Carrageenan is a food additive that helps particularly organic foods to gel, thicken, and stabilize. It’s extracted from Irish moss, a seaweed, and it has been used for its purpose for hundreds of years. But our consumption now is dramatically higher than ever before, of course, due to widespread manufacturing.

You’d think that an extract of seaweed would be safe—it’s natural, right? Unfortunately, there are quite a few concerning studies indicating associations with the following:

As you might imagine, there’s a debate raging as to whether or not carrageenan should be banned. Last year, the National Organic Standards Board voted that it should be removed from the list of foods allowed in organic foods. They received pushback particularly from manufacturers of organic dairy products, who argued that the data was not compelling enough to ban the usage of carrageenan, and that nothing else worked as well. Its elimination from their products would therefore cause consumers to choose better textured non-organic foods instead, thus increasing exposure to many other objectionable ingredients. (In other words, they argue, it’s a case of the perfect becoming the enemy of the good.)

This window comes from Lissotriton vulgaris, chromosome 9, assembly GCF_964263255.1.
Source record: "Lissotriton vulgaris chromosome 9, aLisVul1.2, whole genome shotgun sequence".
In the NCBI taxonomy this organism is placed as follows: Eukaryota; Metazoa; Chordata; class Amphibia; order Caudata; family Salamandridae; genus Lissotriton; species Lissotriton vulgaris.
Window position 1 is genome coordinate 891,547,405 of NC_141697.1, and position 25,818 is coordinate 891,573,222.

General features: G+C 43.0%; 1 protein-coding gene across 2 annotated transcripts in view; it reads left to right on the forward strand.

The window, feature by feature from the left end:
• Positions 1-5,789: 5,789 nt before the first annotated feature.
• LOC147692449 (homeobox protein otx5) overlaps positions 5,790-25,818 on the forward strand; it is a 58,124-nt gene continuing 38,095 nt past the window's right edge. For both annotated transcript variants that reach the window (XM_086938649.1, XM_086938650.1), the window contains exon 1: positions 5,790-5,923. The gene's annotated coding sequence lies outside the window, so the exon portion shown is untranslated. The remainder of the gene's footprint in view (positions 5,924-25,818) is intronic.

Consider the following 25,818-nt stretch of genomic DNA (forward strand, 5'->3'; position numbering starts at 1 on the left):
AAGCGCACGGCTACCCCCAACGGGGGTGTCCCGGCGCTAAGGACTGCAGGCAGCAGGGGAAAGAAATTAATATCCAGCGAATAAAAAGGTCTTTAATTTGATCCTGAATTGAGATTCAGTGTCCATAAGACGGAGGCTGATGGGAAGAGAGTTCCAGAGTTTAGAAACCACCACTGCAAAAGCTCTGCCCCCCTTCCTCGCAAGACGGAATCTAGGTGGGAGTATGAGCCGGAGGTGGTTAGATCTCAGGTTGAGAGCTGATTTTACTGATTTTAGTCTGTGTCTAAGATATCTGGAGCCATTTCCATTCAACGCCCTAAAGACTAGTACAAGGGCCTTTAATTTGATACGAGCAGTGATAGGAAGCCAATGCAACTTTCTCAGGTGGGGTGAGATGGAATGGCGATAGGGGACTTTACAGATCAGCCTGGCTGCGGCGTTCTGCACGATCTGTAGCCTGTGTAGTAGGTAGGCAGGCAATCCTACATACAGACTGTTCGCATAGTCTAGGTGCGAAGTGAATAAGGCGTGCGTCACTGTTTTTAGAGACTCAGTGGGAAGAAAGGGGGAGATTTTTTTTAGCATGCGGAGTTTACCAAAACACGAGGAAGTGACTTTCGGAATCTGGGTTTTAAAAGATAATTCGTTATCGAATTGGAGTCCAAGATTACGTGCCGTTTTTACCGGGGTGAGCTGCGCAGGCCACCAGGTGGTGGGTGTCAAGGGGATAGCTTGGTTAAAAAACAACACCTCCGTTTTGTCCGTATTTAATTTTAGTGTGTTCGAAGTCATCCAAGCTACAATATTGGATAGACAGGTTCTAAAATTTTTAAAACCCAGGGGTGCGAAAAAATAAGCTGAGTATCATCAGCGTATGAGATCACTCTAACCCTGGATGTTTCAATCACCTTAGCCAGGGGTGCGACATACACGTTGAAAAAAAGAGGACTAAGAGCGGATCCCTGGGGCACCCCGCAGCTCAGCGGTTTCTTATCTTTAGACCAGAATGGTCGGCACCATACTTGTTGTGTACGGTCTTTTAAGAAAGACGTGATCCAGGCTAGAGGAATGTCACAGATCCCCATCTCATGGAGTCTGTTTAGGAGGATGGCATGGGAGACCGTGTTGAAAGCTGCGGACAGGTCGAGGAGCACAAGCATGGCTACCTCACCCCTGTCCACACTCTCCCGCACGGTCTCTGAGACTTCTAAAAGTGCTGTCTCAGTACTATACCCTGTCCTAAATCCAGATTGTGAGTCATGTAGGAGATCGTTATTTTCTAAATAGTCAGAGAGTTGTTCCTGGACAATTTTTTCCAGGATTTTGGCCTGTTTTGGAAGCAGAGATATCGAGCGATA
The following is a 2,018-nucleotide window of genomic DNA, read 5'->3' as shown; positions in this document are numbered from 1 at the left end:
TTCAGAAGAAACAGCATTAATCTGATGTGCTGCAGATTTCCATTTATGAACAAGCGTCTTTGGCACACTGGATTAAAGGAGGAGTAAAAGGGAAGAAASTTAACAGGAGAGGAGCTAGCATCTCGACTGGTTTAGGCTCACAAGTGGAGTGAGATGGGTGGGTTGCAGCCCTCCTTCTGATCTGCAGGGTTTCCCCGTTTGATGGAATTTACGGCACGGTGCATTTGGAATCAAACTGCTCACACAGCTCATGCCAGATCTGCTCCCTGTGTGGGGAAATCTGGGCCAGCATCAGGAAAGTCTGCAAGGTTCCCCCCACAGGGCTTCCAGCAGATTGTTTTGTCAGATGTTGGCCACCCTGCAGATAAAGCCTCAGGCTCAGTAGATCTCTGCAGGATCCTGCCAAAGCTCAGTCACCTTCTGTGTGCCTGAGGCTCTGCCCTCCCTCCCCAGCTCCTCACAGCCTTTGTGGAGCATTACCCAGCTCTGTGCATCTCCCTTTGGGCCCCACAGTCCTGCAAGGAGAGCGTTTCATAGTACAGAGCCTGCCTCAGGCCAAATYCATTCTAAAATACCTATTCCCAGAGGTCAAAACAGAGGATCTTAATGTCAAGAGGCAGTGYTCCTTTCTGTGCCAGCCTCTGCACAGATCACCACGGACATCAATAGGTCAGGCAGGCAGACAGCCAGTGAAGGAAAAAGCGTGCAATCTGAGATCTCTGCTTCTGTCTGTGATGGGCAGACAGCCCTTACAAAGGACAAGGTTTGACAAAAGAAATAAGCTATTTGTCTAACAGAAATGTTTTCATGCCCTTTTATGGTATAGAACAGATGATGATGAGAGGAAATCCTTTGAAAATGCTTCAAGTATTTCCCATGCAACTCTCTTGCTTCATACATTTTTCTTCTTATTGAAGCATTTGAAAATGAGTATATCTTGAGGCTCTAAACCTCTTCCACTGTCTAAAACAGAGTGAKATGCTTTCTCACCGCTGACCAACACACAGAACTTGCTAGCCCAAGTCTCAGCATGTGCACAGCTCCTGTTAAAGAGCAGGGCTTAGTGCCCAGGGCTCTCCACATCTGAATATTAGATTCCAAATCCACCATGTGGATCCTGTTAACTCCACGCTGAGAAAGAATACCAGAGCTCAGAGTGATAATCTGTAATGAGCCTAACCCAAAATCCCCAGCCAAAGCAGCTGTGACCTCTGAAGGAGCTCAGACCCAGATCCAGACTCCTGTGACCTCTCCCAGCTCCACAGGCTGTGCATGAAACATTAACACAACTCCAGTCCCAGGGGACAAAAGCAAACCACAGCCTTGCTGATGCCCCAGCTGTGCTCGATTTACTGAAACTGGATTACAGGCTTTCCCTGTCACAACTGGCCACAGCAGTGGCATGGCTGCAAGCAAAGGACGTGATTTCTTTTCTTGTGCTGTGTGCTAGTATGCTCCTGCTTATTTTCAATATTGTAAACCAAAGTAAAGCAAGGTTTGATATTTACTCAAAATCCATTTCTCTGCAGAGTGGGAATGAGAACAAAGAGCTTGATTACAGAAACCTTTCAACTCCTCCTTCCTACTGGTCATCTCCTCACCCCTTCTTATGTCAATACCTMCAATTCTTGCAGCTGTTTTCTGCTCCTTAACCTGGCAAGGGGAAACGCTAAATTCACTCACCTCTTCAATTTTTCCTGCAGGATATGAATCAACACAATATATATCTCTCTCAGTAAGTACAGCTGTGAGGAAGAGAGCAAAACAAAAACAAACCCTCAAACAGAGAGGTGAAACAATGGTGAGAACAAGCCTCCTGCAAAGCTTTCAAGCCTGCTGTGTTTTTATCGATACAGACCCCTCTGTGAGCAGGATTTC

A final decision should come down the pipeline next month sometime (Nov 2017) as to whether carrageenan can or cannot stay in organic food formulations.

In the meantime, I’d err on the safe side: read your labels, and favor those that do not contain carrageenan whenever possible.